Pregnant women who eat fish at meals three times a week may be providing their children with brain benefits that will last for years, two new studies suggest.
Spanish scientists who tracked almost 2,000 mother-child pairs from the beginning of pregnancy through the next five years found brain function in children whose mothers ate the most fish while pregnant was improved over that of children whose mothers ate the least fish.
Meanwhile, Japanese researchers conducting a study at the Tohoku University's School of Medicine fed pregnant rats a diet that was rich in omega-6 but poor in omega-3, mimicking ratios most commonly found in human diets around the world.
Omega-6 is more commonly contained in seed oils, while omega-3 is almost exclusively found in fish; both are termed essential fatty acids because the body cannot generate them internally and they must be acquired through diet.
The researchers report the diet poor in omega-3 resulted in the rats producing offspring with smaller brains and signs of abnormal emotional behavior when they reached adulthood.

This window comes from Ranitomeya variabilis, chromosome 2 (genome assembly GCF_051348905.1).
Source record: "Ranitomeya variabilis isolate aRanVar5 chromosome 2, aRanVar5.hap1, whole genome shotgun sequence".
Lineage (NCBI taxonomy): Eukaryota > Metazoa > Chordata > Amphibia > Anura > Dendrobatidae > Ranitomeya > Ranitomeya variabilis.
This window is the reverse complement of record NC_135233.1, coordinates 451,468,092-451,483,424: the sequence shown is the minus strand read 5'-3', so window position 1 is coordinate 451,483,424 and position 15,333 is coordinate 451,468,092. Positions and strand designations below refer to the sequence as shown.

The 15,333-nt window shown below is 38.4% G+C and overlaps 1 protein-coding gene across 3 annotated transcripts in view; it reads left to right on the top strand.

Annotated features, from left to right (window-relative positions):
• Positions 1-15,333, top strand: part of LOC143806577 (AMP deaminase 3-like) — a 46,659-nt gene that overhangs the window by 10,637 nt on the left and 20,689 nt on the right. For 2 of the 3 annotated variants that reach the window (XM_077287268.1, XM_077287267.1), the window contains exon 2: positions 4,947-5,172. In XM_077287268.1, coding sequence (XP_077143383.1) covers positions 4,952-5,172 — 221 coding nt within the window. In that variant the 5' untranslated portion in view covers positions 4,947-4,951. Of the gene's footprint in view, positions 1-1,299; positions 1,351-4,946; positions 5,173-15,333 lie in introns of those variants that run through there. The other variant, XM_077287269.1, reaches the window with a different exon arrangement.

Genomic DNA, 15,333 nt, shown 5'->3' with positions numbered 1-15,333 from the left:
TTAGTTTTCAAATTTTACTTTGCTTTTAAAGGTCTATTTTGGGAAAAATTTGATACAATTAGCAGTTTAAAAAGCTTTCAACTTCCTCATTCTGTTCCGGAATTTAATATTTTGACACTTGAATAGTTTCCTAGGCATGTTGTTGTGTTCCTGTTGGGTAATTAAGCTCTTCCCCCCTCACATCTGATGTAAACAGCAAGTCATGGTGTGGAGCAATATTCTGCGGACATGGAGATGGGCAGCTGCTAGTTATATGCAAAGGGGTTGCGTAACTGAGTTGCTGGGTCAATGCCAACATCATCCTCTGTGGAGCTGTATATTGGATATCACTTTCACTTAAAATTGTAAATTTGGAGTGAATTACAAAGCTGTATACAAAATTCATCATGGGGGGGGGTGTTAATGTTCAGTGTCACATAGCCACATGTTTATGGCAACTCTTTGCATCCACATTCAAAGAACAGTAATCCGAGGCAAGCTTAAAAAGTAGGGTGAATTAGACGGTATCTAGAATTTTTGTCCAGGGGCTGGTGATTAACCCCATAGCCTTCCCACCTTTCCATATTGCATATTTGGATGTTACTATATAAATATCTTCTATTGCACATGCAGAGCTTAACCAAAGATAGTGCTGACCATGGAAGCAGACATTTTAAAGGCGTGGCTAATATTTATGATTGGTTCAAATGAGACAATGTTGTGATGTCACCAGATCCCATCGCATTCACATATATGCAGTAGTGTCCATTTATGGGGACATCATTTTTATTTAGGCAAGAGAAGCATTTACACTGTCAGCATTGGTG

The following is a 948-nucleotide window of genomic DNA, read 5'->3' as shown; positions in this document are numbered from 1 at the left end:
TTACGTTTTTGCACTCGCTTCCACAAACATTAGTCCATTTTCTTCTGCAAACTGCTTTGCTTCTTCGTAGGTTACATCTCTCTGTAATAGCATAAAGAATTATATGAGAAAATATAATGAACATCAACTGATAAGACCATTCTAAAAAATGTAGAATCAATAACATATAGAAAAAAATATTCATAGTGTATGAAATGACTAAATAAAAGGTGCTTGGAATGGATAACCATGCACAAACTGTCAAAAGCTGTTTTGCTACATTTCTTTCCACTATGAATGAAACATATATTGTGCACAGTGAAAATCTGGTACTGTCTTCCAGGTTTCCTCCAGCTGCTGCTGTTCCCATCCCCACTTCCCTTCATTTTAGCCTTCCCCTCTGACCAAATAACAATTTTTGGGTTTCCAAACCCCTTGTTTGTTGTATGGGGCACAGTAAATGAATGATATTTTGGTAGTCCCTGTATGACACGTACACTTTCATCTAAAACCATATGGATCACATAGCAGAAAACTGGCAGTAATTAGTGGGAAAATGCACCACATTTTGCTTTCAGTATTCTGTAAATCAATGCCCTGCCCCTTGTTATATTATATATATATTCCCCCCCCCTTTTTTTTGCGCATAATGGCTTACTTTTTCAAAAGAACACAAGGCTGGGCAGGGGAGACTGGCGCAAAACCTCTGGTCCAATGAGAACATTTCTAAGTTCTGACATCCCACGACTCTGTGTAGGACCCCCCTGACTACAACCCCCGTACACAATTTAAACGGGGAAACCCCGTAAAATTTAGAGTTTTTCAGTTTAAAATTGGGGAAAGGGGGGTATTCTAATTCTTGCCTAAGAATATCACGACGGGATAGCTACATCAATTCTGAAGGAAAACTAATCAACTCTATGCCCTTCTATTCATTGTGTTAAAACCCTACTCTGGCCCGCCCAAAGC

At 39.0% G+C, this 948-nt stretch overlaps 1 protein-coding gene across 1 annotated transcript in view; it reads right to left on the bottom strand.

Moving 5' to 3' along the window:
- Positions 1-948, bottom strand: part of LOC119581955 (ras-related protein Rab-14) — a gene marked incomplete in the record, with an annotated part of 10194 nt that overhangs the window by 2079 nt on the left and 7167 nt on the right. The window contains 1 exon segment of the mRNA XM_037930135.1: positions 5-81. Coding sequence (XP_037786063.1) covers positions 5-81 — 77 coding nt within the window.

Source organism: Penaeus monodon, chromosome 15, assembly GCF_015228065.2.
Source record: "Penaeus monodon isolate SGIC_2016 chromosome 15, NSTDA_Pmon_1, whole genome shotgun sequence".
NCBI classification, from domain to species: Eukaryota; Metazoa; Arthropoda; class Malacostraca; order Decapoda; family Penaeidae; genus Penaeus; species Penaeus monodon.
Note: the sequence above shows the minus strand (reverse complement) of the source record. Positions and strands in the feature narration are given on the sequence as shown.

Because a baby's brain development is largely completed while it is in the womb, the brain is more susceptible to dietary deficits than other organs, the researchers point out.
Experts generally recommend a diet with a 1:1 balanced ratio of omega-6 to omega-3, but the average American's diet is often skewed heavily toward omega-6, sometimes as much as 16:1, experts say.
A concern over mercury poisoning is often cited as one reason fish is not as prevalent in the American diet as it should be, they say.
That concern is taken into account in the U.S. Food and Drug Administration's recommendation that pregnant women consume eight to 12 ounces of fish weekly.
In comparison, the European Food Safety Authority recently announced a recommendation of five to 21 ounces of fish weekly during pregnancy.
"Seafood is known to be an important source of essential nutrients for brain development, but at the same time accumulates mercury from the environment, which is known to be neurotoxic," Jordi Julvez of the Center for Research in Environmental Epidemiology in Barcelona, lead author of the Spanish study, acknowledges.
However, even when women consumed 21 ounces of fish weekly during pregnancy, there was no sign that mercury or any other pollutants associated with fish were having a negative effect that offset apparent benefits, the Spanish team says.
"I think that in general people should follow the current recommendations," Julvez says. "Nevertheless this study pointed out that maybe some of them, particularly the American ones, should be less stringent."